In this article I examine problems with the application of the comparative method in cross-national studies of race and ethnic relations. I argue that the findings of different studies can be shaped in important ways by the way investigators specify the scope and scale of the core variable in the analysis – ‘race and ethnic relations’. Specifically, I argue that problems can arise when comparative analyses conceptualize race and ethnic relations in terms of a limited number of qualitatively distinct configurations rather than as a highly variable, multi-dimensional construct. The former approach often tempts investigators to ‘force’ cases to fit into an artificially limited set of categories. The latter approach not only admits the possibility that some dimensions of race and ethnic relations vary in qualitative ways while others vary quantitatively along a continuum, but it also entertains the possibility that these different dimensions can vary independently and do not necessarily occur in pre-determined configurations.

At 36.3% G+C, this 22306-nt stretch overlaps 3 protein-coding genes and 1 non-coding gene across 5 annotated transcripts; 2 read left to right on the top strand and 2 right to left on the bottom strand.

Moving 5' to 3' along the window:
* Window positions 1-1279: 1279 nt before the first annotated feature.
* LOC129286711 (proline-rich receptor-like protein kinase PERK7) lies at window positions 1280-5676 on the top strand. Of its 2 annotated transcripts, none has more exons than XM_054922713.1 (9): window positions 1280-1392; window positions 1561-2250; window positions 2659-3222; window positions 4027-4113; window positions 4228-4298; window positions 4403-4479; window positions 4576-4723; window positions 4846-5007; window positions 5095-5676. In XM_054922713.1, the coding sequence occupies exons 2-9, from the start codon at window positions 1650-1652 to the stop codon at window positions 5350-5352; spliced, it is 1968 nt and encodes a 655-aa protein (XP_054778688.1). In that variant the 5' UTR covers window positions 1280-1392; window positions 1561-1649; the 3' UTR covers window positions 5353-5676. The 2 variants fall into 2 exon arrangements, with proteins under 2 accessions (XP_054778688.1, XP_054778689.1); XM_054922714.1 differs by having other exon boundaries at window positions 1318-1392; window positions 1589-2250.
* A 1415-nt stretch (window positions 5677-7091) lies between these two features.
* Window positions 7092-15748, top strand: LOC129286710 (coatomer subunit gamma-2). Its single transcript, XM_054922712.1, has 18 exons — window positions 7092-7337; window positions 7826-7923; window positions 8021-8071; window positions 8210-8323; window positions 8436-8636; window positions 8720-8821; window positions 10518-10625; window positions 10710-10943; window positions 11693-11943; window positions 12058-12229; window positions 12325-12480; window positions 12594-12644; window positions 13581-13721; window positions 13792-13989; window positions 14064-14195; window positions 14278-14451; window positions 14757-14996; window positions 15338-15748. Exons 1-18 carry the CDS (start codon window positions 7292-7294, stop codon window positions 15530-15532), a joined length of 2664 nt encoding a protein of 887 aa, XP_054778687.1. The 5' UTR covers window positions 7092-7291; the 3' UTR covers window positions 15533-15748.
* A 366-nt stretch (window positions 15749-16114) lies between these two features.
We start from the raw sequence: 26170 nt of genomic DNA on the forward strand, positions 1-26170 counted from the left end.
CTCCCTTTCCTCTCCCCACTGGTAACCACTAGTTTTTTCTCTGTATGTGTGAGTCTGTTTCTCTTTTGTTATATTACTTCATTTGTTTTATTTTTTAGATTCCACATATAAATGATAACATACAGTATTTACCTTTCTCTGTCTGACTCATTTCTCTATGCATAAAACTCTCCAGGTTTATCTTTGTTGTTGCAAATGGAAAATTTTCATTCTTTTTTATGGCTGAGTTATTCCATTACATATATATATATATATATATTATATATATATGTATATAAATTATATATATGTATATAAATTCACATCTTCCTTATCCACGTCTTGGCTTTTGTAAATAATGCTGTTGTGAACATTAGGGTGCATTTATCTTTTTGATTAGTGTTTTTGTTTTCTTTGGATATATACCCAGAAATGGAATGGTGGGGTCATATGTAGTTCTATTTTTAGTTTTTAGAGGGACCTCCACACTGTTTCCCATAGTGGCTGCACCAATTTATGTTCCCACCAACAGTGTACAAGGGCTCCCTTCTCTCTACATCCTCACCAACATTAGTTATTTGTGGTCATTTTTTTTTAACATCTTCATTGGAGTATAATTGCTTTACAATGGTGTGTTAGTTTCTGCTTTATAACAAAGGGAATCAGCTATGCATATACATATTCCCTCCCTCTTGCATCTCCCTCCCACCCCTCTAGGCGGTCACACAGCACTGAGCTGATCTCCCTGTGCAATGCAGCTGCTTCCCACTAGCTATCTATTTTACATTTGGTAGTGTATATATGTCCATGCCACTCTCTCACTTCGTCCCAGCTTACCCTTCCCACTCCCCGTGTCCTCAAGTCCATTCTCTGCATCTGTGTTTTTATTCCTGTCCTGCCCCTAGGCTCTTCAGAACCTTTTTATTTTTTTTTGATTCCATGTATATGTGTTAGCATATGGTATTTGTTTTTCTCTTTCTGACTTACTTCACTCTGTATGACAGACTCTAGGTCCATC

I argue that studies of race and ethnic relations in Japan have suffered from the problem of making a specific case fit into one of a limited number of qualitatively distinct types of ‘race and ethnic relations’. One area where this can be seen is in the common practice of analyzing ‘race and ethnic relations’ in Japan primarily in terms of ethnic stratification and minority-majority relations. This approach is better suited for the United States than it is for Japan. Thus, comparative analysis of the two systems of race and ethnic relations would be better served by recognizing that the ethnic stratification dimension of race and ethnic relations may be less central to the overall configuration of ethnic relations in Japan compared to the United States and then analyzing ethnic relations in Japan accordingly.